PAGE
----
The option for companies to train and host LLMs themselves pales in comparison with what vendors offer. GPT-4’s strength, brings up Kirill, lies in the extensive duration and resources invested in its training—up to six months to a year with vast amounts of data, a feat challenging to replicate.
The business models of cloud providers often revolve around providing and maintaining such infrastructure, making them a feasible option for organizations considering the utilization of these resource-intensive models. In turn, both training and hosting LLMs demand an investment that doesn’t justify except in very particular cases. Utilization often requires dedicated resources.
DevOps and LLM/AI
Looking into the potential convergence between DevOps and AI domains, Pablo envisions a scenario where the capabilities of natural language processing and AI could lead to a transformative shift in repetitive DevOps tasks. He suggests that a natural language-connected system, linked to various agents and proficient in understanding diverse cases due to extensive training could potentially substitute routine DevOps work. While acknowledging that individuals would still be involved in coding and preparing these models, Pablo believes that the repetitive nature of many DevOps tasks, such as deploying infrastructure components repeatedly across different companies, could be automated using autonomous components communicating with models and executing tasks.
On the other hand, Kirill highlighted specific AI use cases within the DevOps sphere, such as observability enhancements offered by tools like Datadog and New Relic. These tools utilize AI to automate tasks like setting alarms or generating queries from plain English descriptions for log analysis. However, Kirill isn’t sure that language models alone could entirely replace infrastructure evolution. While language models like GPT-4 might excel in certain coding tasks, they might lack awareness of newer developments, being that the advancement of infrastructure has been more about building better abstractions atop the infrastructure rather than being predominantly AI-driven.
Kubernetes’ essentiality and complexity
Pablo and Kirill offer differing perspectives on Kubernetes’ role in the cloud landscape. While Pablo sees Kubernetes as a necessary tool for scaling and managing complex container-based solutions, Kirill challenges its suitability in the cloud environment, emphasizing the potential complexity it adds without commensurate advantages in certain scenarios.
Pablo acknowledges the growing popularity of cloud-specific abstractions like Cloud Run (Google Cloud) and Container App (Azure), highlighting their simplicity and efficiency in deploying applications, particularly for smaller or front-end-focused projects. However, he emphasizes that when scaling or transitioning to more complex container-based solutions, Kubernetes becomes essential and isn’t likely to fade away from the cloud architecture landscape for the foreseeable future: “Everything depends… But as soon as you want to jump from this simplicity, you need Kubernetes.”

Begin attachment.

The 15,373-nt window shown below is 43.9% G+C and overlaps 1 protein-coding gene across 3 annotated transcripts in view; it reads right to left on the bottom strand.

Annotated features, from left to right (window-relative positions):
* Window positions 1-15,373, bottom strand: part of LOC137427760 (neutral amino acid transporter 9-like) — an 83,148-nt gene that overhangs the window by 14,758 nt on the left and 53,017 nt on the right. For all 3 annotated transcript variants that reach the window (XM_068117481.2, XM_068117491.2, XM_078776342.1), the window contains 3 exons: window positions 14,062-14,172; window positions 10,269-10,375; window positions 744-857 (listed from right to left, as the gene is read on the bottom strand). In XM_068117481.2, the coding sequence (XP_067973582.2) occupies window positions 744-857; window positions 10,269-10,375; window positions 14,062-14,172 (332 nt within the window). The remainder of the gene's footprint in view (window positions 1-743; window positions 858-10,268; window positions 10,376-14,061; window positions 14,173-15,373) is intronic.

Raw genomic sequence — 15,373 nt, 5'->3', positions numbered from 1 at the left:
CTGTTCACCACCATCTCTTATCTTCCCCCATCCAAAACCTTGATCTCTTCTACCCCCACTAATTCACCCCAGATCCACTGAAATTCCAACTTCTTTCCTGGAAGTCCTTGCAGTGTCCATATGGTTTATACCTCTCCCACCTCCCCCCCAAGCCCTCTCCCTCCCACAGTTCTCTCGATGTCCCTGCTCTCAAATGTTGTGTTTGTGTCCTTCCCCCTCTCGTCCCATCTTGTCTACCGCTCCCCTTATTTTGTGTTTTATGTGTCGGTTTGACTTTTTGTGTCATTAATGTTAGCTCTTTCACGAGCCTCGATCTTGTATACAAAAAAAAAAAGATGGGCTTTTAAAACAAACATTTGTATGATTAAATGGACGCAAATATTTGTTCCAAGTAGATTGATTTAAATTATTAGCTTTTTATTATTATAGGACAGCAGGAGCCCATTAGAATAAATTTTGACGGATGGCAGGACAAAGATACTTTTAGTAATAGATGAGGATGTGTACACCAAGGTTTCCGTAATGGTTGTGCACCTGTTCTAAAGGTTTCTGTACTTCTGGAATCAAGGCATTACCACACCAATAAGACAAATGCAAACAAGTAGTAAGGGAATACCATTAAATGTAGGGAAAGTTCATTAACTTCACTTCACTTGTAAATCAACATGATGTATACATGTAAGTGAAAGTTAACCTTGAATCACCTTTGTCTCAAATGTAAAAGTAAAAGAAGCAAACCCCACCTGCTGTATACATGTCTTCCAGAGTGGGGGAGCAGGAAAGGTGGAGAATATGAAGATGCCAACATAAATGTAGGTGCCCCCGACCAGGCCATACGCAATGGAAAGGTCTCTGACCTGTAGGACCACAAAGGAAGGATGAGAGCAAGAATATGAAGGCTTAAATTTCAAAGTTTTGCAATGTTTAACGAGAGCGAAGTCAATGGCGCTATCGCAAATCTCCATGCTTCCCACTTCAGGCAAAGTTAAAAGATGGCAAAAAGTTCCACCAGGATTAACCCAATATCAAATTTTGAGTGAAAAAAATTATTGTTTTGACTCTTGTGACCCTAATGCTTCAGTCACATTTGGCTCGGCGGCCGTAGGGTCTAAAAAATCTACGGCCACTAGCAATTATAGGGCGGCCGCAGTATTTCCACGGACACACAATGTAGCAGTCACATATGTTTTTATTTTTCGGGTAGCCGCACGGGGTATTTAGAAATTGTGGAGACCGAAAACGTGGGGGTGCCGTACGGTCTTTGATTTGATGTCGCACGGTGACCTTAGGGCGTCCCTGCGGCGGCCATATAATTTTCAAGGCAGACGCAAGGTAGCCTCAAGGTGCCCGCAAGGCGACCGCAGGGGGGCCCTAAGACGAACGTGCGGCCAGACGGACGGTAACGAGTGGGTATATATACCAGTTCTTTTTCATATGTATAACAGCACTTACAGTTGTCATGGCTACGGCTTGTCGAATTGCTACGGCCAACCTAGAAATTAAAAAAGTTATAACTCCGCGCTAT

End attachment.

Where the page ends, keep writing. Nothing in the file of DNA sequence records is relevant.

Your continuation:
On the contrary, Kirill suggests that Kubernetes might not be the optimal solution for cloud environments due to the added layer of complexity it introduces. The potential cumbersomeness of Kubernetes adds another management layer on top of the underlying compute resources (such as EC2 in the case of Amazon or a compute engine for GCP). To him, “the power of Kubernetes” resides in its standardizing force, akin to how the Ruby on Rails application structure allows developers to navigate and understand other Ruby on Rails applications.
Navigating cloud vendor lock-in: between practical realities and open standards
Whether through proprietary technologies, deep integrations, or contractual penalties, vendor lock-in occurs when a business becomes excessively reliant on a single provider. In the case of companies relying on a single cloud provider, they face significant challenges and costs if they try to switch to another provider.
Kirill understands that while vendor lock-in is a theoretical concern, it might only manifest practically for some companies. Some individuals prioritize avoiding vendor lock-in, but to others, it might not impact their day-to-day operations.
Pablo, in turn, based on experiences with migration between cloud platforms, mentions instances where migrations from AWS or Azure to Google Cloud, primarily driven by financial incentives, take place only as offers of free services initially or financial support for migration costs are on the table. “As soon as you go to the cloud, it’s like an octopus,” says Pablo, pointing out how cloud providers continuously introduce new components and services, making it challenging to detach once integrated fully into their ecosystem.
Kirill adds to this perspective, noting the emergence of a different form of lock-in when companies aim to avoid vendor lock-in by adopting open standards and cloud-native approaches. This path might lead to dependencies on specific open-source technologies and different tools, courses, and consultants, constituting a form of lock-in within the open standards sphere.
The bottom line
Dive deeper into mkdev via its YouTube channel and visit its website. Additionally, mkdev offers various resources, such as mkdev dispatch bi-weekly newsletter, a monthly podcast on DevOps and cloud topics, and webinars, including Pablo’s latest webinar on how to interconnect Cloud Run with a database in Google Cloud.